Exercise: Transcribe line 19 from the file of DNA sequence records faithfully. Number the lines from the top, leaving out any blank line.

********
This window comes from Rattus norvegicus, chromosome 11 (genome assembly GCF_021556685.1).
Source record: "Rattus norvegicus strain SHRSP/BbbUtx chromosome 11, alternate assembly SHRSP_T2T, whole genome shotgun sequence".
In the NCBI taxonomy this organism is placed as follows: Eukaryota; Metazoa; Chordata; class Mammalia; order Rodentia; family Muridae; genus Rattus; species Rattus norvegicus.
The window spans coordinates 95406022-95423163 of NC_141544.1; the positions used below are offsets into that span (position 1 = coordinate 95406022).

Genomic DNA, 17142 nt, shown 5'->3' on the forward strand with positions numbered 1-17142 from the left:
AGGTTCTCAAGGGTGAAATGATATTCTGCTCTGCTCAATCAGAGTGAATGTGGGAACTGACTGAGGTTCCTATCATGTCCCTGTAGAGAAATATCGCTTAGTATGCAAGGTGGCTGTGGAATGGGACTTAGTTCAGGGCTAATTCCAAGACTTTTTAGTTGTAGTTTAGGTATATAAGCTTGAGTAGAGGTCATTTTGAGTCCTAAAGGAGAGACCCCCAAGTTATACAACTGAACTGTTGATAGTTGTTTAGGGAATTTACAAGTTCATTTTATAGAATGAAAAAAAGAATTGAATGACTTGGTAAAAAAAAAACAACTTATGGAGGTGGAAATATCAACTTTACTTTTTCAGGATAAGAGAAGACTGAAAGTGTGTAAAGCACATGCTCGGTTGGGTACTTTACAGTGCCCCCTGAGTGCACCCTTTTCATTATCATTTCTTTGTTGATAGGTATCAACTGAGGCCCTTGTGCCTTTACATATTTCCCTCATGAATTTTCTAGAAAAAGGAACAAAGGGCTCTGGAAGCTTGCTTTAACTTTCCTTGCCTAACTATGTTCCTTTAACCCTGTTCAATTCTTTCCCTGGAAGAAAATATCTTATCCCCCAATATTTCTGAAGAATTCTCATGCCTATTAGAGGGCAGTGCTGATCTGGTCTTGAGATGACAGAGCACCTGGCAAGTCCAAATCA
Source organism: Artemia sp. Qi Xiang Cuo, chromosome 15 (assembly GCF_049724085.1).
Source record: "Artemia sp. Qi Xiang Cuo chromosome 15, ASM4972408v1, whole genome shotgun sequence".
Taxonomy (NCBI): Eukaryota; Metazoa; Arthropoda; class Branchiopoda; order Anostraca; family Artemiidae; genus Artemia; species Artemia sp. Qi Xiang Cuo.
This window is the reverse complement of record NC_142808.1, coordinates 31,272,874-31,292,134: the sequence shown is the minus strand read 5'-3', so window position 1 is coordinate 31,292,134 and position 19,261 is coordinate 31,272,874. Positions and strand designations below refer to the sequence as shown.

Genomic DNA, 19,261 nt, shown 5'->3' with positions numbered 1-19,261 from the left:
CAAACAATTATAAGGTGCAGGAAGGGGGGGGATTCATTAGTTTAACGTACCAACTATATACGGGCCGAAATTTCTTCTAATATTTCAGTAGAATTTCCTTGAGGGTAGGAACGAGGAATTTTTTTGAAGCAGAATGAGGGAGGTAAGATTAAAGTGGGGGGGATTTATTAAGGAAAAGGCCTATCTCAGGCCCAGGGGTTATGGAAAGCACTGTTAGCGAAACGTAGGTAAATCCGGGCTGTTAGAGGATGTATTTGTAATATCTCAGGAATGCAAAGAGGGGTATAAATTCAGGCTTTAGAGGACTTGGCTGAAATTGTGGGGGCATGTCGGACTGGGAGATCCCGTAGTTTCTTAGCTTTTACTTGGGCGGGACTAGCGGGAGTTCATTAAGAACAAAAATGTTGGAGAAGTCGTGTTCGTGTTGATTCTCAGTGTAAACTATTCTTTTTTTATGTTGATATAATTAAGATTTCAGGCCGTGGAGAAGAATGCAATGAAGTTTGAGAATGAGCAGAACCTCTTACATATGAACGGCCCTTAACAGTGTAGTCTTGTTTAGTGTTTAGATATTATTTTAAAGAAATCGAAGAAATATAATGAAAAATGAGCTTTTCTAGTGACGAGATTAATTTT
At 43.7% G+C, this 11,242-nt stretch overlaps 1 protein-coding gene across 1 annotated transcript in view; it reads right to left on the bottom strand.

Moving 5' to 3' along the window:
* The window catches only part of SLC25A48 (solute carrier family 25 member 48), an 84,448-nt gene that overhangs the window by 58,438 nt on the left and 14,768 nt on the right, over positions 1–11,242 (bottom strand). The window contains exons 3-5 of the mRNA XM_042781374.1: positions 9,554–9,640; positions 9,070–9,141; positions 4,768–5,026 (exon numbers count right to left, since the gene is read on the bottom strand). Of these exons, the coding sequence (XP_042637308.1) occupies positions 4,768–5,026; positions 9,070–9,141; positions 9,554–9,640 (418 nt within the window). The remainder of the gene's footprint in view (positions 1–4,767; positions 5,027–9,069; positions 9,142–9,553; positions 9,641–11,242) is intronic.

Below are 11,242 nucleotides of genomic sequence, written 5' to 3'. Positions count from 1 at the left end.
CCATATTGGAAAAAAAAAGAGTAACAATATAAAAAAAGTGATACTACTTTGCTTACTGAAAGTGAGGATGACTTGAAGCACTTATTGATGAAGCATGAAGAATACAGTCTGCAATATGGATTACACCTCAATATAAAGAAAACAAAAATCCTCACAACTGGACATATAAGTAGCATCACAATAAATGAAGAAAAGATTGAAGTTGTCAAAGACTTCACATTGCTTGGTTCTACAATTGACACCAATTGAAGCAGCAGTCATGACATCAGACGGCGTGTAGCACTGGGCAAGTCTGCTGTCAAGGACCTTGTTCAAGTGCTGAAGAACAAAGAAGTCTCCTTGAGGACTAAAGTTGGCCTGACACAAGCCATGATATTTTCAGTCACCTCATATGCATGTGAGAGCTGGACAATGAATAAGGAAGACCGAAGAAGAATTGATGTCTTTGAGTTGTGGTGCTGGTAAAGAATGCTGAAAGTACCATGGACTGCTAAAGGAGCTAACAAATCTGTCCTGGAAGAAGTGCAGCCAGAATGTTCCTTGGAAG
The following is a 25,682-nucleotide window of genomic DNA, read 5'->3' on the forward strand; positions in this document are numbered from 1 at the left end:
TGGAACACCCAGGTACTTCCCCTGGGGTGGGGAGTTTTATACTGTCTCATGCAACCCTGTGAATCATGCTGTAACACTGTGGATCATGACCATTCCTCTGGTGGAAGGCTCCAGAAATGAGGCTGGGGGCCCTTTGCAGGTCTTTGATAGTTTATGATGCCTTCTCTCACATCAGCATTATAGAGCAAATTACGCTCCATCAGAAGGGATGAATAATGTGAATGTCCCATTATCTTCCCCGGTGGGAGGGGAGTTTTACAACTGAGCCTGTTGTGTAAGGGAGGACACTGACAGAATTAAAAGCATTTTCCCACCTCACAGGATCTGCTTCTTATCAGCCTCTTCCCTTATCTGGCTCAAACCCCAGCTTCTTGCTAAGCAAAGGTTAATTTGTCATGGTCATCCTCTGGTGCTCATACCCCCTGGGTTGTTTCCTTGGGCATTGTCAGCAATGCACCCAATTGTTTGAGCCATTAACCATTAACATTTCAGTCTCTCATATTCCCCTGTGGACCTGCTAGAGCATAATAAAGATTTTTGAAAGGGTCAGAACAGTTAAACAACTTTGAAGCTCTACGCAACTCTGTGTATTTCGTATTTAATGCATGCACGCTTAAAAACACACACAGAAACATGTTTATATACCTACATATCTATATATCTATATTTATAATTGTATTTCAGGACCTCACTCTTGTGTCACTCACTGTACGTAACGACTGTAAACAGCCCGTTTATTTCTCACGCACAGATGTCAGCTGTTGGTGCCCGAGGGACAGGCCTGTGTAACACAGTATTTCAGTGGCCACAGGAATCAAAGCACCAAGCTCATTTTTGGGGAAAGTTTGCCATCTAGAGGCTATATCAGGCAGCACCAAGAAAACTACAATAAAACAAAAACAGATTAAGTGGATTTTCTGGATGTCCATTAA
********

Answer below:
TGGAACACCCAGGTACTTCCCCTGGGGTGGGGAGTTTTATACTGTCTCATGCAACCCTGTGAATCATGCTGTAACACTGTGGATCATGACCATTCCTCTGGTGGAAGGCTCCAGAAATGAGGCTGGGGGCCCTTTGCAGGTCTTTGATAGTTTATGATGCCTTCTCTCACATCAGCATTATAGAGCAAATTACGCTCCATCAGAAGGGATGAATAATGTGAATGTCCCATTATCTTCCCCGGTGGGAGGGGAGTTTTACAACTGAGCCTGTTGTGTAAGGGAGGACACTGACAGAATTAAAAGCATTTTCCCACCTCACAGGATCTGCTTCTTATCAGCCTCTTCCCTTATCTGGCTCAAACCCCAGCTTCTTGCTAAGCAAAGGTTAATTTGTCATGGTCATCCTCTGGTGCTCATACCCCCTGGGTTGTTTCCTTGGGCATTGTCAGCAATGCACCCAATTGTTTGAGCCATTAACCATTAACATTTCAGTCTCTCATATTCCCCTGTGGACCTGCTAGAGCATAATAAAGATTTTTGAAAGGGTCAGAACAGTTAAACAACTTTGAAGCTCTACGCAACTCTGTGTATTTCGTATTTAATGCATGCACGCTTAAAAACACACACAGAAACATGTTTATATACCTACATATCTATATATCTATATTTATAATTGTATTTCAGGACCTCACTCTTGTGTCACTCACTGTACGTAACGACTGTAAACAGCCCGTTTATTTCTCACGCACAGATGTCAGCTGTTGGTGCCCGAGGGACAGGCCTGTGTAACACAGTATTTCAGTGGCCACAGGAATCAAAGCACCAAGCTCATTTTTGGGGAAAGTTTGCCATCTAGAGGCTATATCAGGCAGCACCAAGAAAACTACAATAAAACAAAAACAGATTAAGTGGATTTTCTGGATGTCCATTAA